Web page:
The gallbladder is an often overlooked organ. It’s not considered essential as the human body can thrive without it, and for the most part, we don’t tend to give it much thought. However, when this little organ malfunctions or develops diseases, there’s no overlooking the symptoms.

A small pear shaped organ, the gallbladder sits underneath our liver. Its primary function is to store bile – a digestive fluid – which it then releases into the small intestine to aid with the digestion and absorption of dietary fats. So how is it that we can remove the gallbladder without crippling our digestive system? And can this procedure actually be beneficial for digestion?

It might sound counterintuitive, but read on to learn more about the ways in which gallbladder removal might just help to improve your digestion.

Gallbladder Diseases and Their Symptoms

The various issues which can affect the gallbladder are often painful, uncomfortable, and require prompt medical attention. These include:

  • GallstonesSmall, solid deposits that form in the gallbladder, gallstones (or cholelithiasis) range in size and number. Many people have asymptomatic gallstones, with symptoms only arising if they obstruct the bile ducts.
  • Cholecystitis

While gallstones can obstruct the flow of bile, Cholecystitis is the resulting inflammation of the gallbladder. When bile becomes backed up in the gallbladder, it can easily succumb to infection.

  • Cholangitis

Cholangitis is especially dangerous, as it can affect the gallbladder, liver, and biliary system too. This is when an obstruction in the common bile duct – usually a gallstone – leads to inflammation and possibly infection of connected organs.

  • Biliary dyskinesia

A common reason for gallbladder removal surgery is biliary dyskinesia. This is what is known as a functional disorder, as the muscles responsible for moving bile out of the gallbladder malfunction, stopping the digestive system from functioning as normal.

The symptoms for gallbladder problems often include ‘right upper quadrant pain’ – that is, pain in the upper right side of the abdomen which extends into the right arm – as well as pain after eating, difficulty digesting fatty foods, nausea, vomiting, or jaundice, depending on severity.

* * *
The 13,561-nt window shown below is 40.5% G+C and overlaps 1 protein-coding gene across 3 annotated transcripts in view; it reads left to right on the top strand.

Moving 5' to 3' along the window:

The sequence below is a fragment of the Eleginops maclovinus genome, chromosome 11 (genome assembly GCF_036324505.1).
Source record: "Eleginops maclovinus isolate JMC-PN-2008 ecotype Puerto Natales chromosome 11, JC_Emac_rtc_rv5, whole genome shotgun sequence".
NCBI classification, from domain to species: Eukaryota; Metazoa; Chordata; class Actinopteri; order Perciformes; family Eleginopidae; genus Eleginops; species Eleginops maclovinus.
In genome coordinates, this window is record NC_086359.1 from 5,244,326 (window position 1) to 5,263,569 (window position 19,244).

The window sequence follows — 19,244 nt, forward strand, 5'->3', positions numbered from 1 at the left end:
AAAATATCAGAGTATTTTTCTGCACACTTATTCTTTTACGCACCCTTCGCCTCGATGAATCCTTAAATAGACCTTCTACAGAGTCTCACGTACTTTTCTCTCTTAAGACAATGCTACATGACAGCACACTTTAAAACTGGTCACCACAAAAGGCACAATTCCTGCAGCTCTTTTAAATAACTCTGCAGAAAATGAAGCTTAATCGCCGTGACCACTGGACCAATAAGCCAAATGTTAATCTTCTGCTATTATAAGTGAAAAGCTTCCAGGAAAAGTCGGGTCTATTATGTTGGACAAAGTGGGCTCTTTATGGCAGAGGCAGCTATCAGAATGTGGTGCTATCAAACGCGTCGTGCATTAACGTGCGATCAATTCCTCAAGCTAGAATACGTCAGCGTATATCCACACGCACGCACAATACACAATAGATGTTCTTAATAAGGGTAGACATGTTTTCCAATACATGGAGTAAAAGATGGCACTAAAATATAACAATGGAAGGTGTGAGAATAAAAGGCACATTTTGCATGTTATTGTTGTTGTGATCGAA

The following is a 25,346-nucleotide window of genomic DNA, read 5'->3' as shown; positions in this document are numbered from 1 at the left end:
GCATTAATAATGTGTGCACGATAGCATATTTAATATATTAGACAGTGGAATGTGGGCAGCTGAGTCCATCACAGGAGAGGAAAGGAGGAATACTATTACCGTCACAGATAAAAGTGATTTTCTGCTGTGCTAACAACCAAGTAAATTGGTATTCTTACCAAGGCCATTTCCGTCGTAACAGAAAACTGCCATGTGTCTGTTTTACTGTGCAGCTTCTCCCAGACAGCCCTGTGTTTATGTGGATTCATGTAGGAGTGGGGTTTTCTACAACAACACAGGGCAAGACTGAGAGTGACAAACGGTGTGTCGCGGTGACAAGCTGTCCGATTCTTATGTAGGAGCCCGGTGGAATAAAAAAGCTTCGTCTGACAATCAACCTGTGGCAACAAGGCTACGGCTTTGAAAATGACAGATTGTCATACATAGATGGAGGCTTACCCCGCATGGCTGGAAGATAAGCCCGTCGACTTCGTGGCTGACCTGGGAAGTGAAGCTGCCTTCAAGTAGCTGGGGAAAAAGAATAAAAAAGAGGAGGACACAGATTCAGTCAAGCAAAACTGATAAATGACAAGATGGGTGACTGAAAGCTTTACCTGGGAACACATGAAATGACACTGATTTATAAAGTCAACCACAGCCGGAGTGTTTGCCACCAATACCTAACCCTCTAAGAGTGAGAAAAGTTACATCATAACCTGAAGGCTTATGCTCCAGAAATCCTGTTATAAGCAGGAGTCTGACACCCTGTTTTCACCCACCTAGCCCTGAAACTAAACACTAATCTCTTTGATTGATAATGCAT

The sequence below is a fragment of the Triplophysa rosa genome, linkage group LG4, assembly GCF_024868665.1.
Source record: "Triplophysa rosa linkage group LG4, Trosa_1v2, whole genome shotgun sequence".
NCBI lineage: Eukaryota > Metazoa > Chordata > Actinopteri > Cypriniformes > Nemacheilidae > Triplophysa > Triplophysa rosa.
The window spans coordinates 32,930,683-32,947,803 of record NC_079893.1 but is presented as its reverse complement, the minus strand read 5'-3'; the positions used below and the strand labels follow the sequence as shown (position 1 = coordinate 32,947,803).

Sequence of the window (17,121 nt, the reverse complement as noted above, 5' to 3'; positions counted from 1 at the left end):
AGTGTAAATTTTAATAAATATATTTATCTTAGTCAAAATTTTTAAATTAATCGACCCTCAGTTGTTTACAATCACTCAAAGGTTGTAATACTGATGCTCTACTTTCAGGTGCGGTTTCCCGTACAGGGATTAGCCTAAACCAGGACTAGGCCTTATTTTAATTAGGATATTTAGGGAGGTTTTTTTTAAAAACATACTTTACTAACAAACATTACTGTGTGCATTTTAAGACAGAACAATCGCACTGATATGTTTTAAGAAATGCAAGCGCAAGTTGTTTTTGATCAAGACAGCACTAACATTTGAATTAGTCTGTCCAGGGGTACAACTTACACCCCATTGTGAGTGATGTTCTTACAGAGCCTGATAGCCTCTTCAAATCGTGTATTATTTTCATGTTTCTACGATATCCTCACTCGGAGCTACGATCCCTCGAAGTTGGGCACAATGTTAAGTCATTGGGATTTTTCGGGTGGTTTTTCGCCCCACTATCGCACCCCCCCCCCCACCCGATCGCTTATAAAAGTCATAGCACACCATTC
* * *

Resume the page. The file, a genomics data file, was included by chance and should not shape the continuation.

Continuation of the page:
The Effect of Gallbladder Removal on Digestion

A malfunctioning gallbladder can cause serious digestive problems. But if this organ is so important to the digestive system, surely we would experience digestive upset if we removed it altogether, right? 

Well, not exactly. Bile is essential for digestion and we do store it in the gallbladder, but the gallbladder itself is not necessary for bile production. Although our body must go through an adjustment period in order to compensate for having our gallbladder removed – which is called a cholecystectomy – the procedure won’t shut down our digestive system. Instead, bile will simply flow directly from the liver into the small intestine.

Recovery After Gallbladder Removal

This new arrangement is sure to alter digestion, with some individuals experiencing side effects like diarrhea after gallbladder removal, but the body adapts quickly. In fact, because this procedure is typically done with minimally invasive laparoscopic techniques, most patients have no difficulty returning to regular eating habits as soon as their appetite returns.

However, some dietary changes make healing from cholecystectomy easier. These include eating small meals throughout the day and reducing the amount of fat in the diet. As our bodies adjust to an altered system of bile management, they must relearn how to digest lipids effectively, so it’s best not to overwhelm them with a high fat diet too soon. At this stage, a high fat diet like lots of dairy products or fried foods is likely to result in bloating, flatulence, and constipation or diarrhoea. 

How Gallbladder Removal Can Improve Digestion

Even though recovery may involve some restrictions or discomfort, this period is only temporary. Within a few months, most patients return to a normal diet after gallbladder removal. And not only do they experience the cessation of symptoms related to gallbladder disease, but they are also free from the risk of future complications.

Unfortunately, once the body has developed issues like gallstones, they have a high chance of recurring in susceptible individuals. This means that although some alternative treatments exist for gallbladder conditions, surgical removal is often the preferred option. This method improves a patient’s digestion for the rest of their lives, changing the way we digest dietary fats and eliminating uncomfortable side effects.

Cholecystectomy also has minimal risks. Long-term complications, such as diarrhoea, bile reflux, and a condition called postcholecystectomy syndrome, are very rare. Most individuals living without a gallbladder do not experience any significant long-term issues at all. 

Booking a Consultation with Dr. Mastakov

Gallbladder removal may seem counterintuitive when it comes to improving digestion, but for individuals with gallbladder diseases, it can be a real game-changer. So, if you’re considering gallbladder removal or have questions about the procedure, it’s time to connect with an experienced surgeon in your area. 

Dr. Mastakov is a highly experienced General Surgeon working at Mater Private Hospital Redland, Sunnybank Private Hospital, and St Stephen’s Hospital Hervey Bay. With over 26 years of experience, he is a Fellow of the Royal Australasian College of Surgeons (RACS) and specialises in Hernia and Bariatric Surgery. 

Laparoscopic cholecystectomy – or minimally invasive gallbladder removal – is among Dr. Mastakov’s most commonly performed surgeries. For comprehensive care that involves evaluation of your symptoms, discussion of the benefits and risks, and guidance throughout recovery, you can request a consultation at or call 07 3414 3950 for more information.